From The Archives: Lessons 4 Great Songwriters Can Teach Us


Originally posted back in 2010, this article is filled with insight about songwriting for worship! Reposted with permission. Originally published at

I’m of the belief that the best way for you to become better at what you do is to seize it. Don’t wait for a mentor to approach you, seek out your mentors. As a worship songwriter, I always observe other writing styles – what melody works, what doesn’t, what lyrics are unique, which aren’t, etc.

In this post I just wanted to outline a few worship music songwriters that I admire and what I’ve learned from them. My desire is that you use the same curiosity with the music you like and apply what you learn from them. And also, study these guys. They’re the best.


I appreciate Matt for his masterful lyricism and unique melodies. Matt can take complex theological terms and use few words to express it. His writing is deep, yet accessible. All of his albums are great, but for starters, I’d recommend his live album Facedown and even his most recent We Shall Not Be Shaken .

  • Lesson learned: immerse yourself in God’s Word and express its truth using as few words as possible.


I think the strength of Paul’s writing is in its accessibility. His songs are immediately singable to anyone and build masterfully in emotional strength. His songs are about one thing, easy to follow, make sense, and connect with what you want to say to God. My favorite album from Paul is A Greater Song.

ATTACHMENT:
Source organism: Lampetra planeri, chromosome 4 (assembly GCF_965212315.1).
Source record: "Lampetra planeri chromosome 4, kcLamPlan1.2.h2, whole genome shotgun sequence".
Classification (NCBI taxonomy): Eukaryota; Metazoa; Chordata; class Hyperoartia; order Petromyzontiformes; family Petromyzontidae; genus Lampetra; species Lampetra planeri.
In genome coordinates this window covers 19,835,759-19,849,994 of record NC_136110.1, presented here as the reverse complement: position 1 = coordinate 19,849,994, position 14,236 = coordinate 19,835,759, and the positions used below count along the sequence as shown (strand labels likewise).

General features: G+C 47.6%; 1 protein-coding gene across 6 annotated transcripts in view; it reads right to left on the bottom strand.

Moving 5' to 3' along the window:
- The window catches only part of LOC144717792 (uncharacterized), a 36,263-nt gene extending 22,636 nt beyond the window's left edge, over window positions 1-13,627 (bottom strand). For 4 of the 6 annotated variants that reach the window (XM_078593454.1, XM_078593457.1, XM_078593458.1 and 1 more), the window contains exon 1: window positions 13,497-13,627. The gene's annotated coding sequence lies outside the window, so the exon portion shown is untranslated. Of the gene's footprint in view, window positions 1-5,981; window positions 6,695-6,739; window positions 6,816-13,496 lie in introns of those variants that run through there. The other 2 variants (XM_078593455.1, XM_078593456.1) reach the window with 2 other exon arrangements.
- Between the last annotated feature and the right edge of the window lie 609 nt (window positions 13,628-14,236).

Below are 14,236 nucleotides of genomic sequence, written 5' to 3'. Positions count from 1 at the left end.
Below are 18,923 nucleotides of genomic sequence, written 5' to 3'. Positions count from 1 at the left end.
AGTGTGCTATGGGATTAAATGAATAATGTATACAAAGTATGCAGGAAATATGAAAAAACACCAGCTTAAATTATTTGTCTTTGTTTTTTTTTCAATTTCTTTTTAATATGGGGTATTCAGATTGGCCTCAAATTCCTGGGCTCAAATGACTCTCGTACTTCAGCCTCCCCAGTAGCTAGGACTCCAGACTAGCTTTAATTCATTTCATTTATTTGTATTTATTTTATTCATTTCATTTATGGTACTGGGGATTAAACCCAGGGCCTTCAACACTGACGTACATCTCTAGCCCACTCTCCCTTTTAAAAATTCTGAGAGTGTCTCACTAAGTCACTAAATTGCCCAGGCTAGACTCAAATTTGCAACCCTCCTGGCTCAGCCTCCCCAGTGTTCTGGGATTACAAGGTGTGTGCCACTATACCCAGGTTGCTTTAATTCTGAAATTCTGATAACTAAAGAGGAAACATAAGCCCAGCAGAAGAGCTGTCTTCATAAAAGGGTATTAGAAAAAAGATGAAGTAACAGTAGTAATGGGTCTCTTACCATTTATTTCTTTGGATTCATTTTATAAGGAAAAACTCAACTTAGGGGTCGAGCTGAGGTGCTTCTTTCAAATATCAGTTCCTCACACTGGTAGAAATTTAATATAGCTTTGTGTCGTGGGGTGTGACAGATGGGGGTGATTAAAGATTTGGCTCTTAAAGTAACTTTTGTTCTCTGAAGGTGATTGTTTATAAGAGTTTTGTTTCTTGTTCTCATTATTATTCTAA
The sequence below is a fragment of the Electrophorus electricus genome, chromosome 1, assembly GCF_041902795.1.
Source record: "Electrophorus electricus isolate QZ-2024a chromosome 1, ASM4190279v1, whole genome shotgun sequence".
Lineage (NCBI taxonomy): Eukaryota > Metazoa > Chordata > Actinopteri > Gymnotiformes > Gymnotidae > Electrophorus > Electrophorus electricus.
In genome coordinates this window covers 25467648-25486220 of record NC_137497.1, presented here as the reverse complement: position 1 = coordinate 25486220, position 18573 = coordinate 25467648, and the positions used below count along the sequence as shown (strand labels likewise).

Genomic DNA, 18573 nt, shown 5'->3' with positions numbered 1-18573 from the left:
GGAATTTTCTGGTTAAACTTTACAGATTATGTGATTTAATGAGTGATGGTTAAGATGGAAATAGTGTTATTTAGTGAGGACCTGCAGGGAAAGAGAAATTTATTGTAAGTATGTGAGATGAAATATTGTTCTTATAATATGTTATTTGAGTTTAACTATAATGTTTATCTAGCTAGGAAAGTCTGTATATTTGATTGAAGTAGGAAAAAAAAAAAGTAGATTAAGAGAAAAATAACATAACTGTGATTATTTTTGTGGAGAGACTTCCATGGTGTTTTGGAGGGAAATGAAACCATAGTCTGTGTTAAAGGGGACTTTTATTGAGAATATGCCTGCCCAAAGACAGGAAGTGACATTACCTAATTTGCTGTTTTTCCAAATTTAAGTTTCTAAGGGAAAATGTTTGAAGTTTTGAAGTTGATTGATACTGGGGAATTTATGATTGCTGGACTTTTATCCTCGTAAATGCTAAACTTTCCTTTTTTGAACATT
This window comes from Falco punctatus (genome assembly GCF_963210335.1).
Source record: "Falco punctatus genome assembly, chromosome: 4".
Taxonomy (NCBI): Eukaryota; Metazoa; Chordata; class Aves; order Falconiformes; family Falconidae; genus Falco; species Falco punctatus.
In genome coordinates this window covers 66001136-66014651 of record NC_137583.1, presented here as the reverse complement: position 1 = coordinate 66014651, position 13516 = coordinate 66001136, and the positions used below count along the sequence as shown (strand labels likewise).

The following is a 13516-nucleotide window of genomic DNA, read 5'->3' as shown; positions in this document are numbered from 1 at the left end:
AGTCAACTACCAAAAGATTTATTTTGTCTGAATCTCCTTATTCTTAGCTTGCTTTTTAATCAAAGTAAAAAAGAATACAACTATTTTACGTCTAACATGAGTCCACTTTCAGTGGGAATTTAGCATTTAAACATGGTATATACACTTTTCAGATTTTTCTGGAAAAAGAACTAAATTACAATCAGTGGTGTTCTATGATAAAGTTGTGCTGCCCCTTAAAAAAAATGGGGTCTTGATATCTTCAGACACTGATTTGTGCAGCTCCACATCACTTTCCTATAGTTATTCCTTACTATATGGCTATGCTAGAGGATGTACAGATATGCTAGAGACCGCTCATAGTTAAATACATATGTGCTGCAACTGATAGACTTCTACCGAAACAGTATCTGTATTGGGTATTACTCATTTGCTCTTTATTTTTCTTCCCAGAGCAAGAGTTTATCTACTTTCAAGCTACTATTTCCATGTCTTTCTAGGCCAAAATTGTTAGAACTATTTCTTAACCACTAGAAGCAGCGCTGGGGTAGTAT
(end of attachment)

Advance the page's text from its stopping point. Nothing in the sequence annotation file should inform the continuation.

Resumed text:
• Lesson learned: think about the comman man/woman in your songwriting. Will this make sense to them, do they want to sing this, and is it singable for the average vocal range?


Reuben Morgan writes the best melodies of anyone I listen to. If you’re not familiar with Reuben, think Hillsong. He’s written incredible songs like Mighty to Save, My Redeemer Lives, Eagles Wings, and Stronger. People love his songs because they just make sense, they are also immediately engaging, and musically innovative. He writes very simple, anthemic melodies around big truths. I love his solo project Everyone, which sadly is out of print.

  • Lesson learned: write melodies that ‘soar’. Don’t settle on the first melody that comes to you. Tweak it until it is singable, cool, unique, and emotional.


Brian thinks deep and expresses poetically. A lot of Brian’s songs introduced me to theological concepts that weren’t ‘on my radar’ but should be. Many young songwriters simply rehash the same phrases over and over. You can tell Brian seeks God and lives his songs as he writes them. Can’t say I have a favorite album here, but check out this live record to start.

  • Lesson learned: Write out of your life. What is God speaking to you and your church? Think deeply about it and find fresh ways to express it.


David Santistevan is a Worship Pastor at Allison Park Church in Pittsburgh, PA.